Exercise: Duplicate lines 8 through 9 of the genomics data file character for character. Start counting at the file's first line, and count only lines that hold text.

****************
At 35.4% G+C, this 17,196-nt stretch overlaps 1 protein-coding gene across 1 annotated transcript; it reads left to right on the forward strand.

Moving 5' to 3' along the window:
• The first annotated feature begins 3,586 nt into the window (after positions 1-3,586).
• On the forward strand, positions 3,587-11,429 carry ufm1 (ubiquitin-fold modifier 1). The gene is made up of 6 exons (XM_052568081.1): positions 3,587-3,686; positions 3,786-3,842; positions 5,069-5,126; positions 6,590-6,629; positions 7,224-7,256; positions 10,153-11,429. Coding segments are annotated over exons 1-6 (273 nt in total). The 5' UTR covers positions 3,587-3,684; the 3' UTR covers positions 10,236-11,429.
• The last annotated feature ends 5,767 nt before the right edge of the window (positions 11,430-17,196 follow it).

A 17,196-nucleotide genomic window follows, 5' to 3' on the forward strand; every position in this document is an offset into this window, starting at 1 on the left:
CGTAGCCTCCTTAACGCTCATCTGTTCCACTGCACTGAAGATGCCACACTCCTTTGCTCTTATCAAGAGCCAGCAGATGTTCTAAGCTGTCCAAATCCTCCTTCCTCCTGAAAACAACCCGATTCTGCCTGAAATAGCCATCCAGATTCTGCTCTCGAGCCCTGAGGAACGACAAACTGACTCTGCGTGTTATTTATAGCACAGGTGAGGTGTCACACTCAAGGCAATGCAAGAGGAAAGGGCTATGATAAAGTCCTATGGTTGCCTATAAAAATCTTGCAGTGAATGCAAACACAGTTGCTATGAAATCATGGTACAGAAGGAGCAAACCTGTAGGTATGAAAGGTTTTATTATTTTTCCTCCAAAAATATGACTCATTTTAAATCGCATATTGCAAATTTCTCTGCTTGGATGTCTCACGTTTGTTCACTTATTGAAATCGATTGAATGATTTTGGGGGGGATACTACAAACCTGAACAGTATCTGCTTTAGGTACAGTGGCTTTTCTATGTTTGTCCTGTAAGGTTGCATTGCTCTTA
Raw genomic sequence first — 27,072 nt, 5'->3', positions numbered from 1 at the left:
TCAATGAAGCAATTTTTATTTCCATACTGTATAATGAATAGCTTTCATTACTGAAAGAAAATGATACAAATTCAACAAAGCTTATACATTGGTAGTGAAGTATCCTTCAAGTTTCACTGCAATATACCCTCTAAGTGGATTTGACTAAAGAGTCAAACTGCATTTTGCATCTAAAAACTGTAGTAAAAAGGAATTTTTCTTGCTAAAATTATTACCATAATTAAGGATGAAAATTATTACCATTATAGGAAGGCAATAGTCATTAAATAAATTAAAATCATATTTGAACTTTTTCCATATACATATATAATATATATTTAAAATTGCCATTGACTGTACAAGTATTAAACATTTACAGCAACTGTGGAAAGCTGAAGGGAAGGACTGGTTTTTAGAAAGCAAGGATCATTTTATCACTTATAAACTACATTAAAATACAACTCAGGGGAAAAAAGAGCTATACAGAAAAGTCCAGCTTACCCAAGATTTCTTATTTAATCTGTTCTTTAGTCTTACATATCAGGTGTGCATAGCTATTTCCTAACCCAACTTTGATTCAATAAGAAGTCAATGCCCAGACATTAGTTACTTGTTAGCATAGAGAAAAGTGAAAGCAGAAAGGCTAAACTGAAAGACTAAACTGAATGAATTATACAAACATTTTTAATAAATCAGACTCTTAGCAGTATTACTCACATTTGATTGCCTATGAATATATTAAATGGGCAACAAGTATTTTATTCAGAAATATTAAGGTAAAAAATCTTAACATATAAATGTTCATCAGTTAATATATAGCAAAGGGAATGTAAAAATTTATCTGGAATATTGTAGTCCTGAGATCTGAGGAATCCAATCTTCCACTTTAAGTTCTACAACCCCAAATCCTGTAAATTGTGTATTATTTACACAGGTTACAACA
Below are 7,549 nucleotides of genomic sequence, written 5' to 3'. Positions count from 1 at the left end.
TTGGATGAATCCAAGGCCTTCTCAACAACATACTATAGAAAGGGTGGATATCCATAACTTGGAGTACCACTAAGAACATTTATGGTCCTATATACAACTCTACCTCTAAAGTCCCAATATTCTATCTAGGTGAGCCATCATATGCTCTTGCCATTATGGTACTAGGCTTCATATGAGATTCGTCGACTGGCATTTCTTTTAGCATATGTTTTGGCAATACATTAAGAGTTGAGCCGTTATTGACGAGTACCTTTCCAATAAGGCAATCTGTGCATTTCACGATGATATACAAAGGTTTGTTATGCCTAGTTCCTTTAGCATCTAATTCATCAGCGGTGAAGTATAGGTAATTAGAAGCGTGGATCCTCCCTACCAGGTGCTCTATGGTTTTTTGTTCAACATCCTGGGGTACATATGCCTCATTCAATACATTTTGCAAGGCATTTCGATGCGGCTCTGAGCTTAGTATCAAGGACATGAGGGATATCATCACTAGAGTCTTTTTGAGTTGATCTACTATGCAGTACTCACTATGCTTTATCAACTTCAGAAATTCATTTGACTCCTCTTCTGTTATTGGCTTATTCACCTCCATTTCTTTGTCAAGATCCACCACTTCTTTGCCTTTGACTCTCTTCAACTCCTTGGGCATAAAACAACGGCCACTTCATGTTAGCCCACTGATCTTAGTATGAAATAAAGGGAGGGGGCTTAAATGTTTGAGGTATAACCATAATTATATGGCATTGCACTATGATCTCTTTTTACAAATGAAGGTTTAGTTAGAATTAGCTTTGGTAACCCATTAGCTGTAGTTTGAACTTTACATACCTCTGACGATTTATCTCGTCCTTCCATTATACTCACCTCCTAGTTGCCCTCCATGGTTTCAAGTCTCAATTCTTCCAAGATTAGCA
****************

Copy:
Raw genomic sequence first — 27,072 nt, 5'->3', positions numbered from 1 at the left:
TCAATGAAGCAATTTTTATTTCCATACTGTATAATGAATAGCTTTCATTACTGAAAGAAAATGATACAAATTCAACAAAGCTTATACATTGGTAGTGAAGTATCCTTCAAGTTTCACTGCAATATACCCTCTAAGTGGATTTGACTAAAGAGTCAAACTGCATTTTGCATCTAAAAACTGTAGTAAAAAGGAATTTTTCTTGCTAAAATTATTACCATAATTAAGGATGAAAATTATTACCATTATAGGAAGGCAATAGTCATTAAATAAATTAAAATCATATTTGAACTTTTTCCATATACATATATAATATATATTTAAAATTGCCATTGACTGTACAAGTATTAAACATTTACAGCAACTGTGGAAAGCTGAAGGGAAGGACTGGTTTTTAGAAAGCAAGGATCATTTTATCACTTATAAACTACATTAAAATACAACTCAGGGGAAAAAAGAGCTATACAGAAAAGTCCAGCTTACCCAAGATTTCTTATTTAATCTGTTCTTTAGTCTTACATATCAGGTGTGCATAGCTATTTCCTAACCCAACTTTGATTCAATAAGAAGTCAATGCCCAGACATTAGTTACTTGTTAGCATAGAGAAAAGTGAAAGCAGAAAGGCTAAACTGAAAGACTAAACTGAATGAATTATACAAACATTTTTAATAAATCAGACTCTTAGCAGTATTACTCACATTTGATTGCCTATGAATATATTAAATGGGCAACAAGTATTTTATTCAGAAATATTAAGGTAAAAAATCTTAACATATAAATGTTCATCAGTTAATATATAGCAAAGGGAATGTAAAAATTTATCTGGAATATTGTAGTCCTGAGATCTGAGGAATCCAATCTTCCACTTTAAGTTCTACAACCCCAAATCCTGTAAATTGTGTATTATTTACACAGGTTACAACA